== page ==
Earlier today I was working with a couple dozen college students and we were talking about cultural diversity. I like to sometimes connect Thug Notes into lessons and one of the videos we watched was Thug Notes’ version of A Christmas Carol (shared below – with a warning for strong language). I almost skipped this one because it is not the holidays anymore, but I like his fun take on this Dickens’ classic. And today, I was quieted near the end of the video as I was reminded (yet again) about Dickens’ wonderful talent for writing, his love for people, and his inner drive to fight for the “po” and help the down and out.
I forgot it was his b-day tomorrow (2/7) and so the timing made me smile – nice lead in to his b-day today – And so I thought, why not throw up a quick birthday post for this amazing author….
Also, some say that it is a birthday week and so maybe it is time for you to give a shout out to Dickens… or maybe not…. 🙂
Here is the Thug Notes Video (again, warning on language and it is all in good fun…k?):
Want more Charles Dickens in your life right now?
1) Go here for an old post of mine with a snippet from A Christmas Carol
Delancey Place noted, “…by the age of 24, the Londoner Charles Dickens had already attained fame and financial independence through his writing. By the age of 29, he had written seven acclaimed books in six years, and was at a point where he could fulfill a lifelong dream of visiting America…” and from Lepore (2012): “Almost all his novels were published in either weekly or monthly installments, Dickens writing not more than a chapter or two ahead of his illustrator and not much further ahead of his readers. He only ever missed a deadline once, after someone he loved died. He never used an amanuensis or a secretary. For thirteen months in 1837 and 1838, he wrote Oliver Twist and Nicholas Nickleby at the same time, abandoning Fagin in Newgate to pursue Mr. Squeers only to leave Bill Sykes hanging while failing to rescue sorry little Smike.”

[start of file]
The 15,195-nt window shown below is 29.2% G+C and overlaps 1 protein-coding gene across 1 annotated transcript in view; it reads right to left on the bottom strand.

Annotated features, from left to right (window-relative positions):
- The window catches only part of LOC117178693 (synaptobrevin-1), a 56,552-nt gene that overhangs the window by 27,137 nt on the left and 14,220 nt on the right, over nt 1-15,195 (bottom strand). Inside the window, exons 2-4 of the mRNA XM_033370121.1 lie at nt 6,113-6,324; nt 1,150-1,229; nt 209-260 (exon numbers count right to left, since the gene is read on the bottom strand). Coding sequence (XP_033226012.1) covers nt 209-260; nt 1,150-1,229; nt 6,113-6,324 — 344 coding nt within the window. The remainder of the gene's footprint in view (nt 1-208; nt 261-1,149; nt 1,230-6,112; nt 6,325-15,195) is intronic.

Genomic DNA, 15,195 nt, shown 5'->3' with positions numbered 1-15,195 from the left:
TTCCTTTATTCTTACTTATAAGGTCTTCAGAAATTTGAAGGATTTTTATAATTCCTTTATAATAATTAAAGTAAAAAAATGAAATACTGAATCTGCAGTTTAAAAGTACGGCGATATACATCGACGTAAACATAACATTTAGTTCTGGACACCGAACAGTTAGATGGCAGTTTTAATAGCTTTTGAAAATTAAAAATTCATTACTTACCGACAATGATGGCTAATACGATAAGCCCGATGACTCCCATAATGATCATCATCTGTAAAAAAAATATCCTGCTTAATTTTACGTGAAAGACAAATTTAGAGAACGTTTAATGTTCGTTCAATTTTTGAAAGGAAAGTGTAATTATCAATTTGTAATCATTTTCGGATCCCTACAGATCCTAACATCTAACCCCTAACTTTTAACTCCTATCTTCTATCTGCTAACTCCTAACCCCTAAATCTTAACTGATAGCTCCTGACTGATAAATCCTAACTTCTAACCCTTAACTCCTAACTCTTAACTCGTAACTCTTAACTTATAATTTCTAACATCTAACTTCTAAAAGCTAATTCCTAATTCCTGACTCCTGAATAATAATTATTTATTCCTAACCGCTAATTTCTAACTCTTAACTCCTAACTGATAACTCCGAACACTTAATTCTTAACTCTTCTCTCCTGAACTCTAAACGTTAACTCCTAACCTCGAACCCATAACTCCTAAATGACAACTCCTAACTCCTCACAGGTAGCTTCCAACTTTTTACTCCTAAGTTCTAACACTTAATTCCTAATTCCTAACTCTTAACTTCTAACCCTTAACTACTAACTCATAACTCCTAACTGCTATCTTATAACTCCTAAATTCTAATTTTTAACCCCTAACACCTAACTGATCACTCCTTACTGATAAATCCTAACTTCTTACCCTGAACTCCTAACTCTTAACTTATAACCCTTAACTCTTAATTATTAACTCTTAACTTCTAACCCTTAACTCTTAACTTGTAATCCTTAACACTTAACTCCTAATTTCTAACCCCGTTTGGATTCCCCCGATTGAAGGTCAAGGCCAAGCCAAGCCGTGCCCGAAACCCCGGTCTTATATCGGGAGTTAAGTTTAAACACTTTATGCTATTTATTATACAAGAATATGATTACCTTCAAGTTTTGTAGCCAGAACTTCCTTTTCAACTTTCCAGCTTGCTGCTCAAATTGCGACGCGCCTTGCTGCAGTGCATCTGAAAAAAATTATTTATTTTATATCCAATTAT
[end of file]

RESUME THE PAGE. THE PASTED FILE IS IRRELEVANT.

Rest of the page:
4) A student tribute blog to Dickens is here, where the authors write: “With his own real-life examples in mind, it comes as no surprise that Dickens’s novels reflected his distaste for the family style that so many Victorians were striving for.” Hunter Gaitan noted that, “Charles Dickens raises the age-old question: is ignorance bliss?” and “This same dilemma of “how much do I really want to know?” still challenges people today. Ryan Peterson added, “Dickens tends to write his novel in the hopes that change will come of it, whether it’s the treatment of the poor in Oliver Twist or the working conditions in Hard Times, Dickens writes to restore social order.”
5) This blog here has some nice posts on the Victorian Era and the book Bleak House (1853): “Charles Dickens’ Bleak House is social problem novel, regarding the terrible conditions for those living in Victorian England and a scathing critique of those among society who remained indifferent on the subject, particularly those whom Dickens’ felt concerned themselves with “telescopic philanthropy,” that is, charity with a narrowed focus on issues external to Britain, rather than issues closer to home.
6) Podcast here from the online reading group Defining Digital Dickens. I think this could have used some editing, but I guess this is how podcasts are – raw and unedited? But it is just fun to know that there was a study group of bloggers and critics exploring Dickens’s last completed novel, ‘Our Mutual Friend’.
7) 12 facts about Mr. Dickens at this blog here.
8)On Dickens’ b-day in 2013, this blog here shared about the doggy gift for Dickens: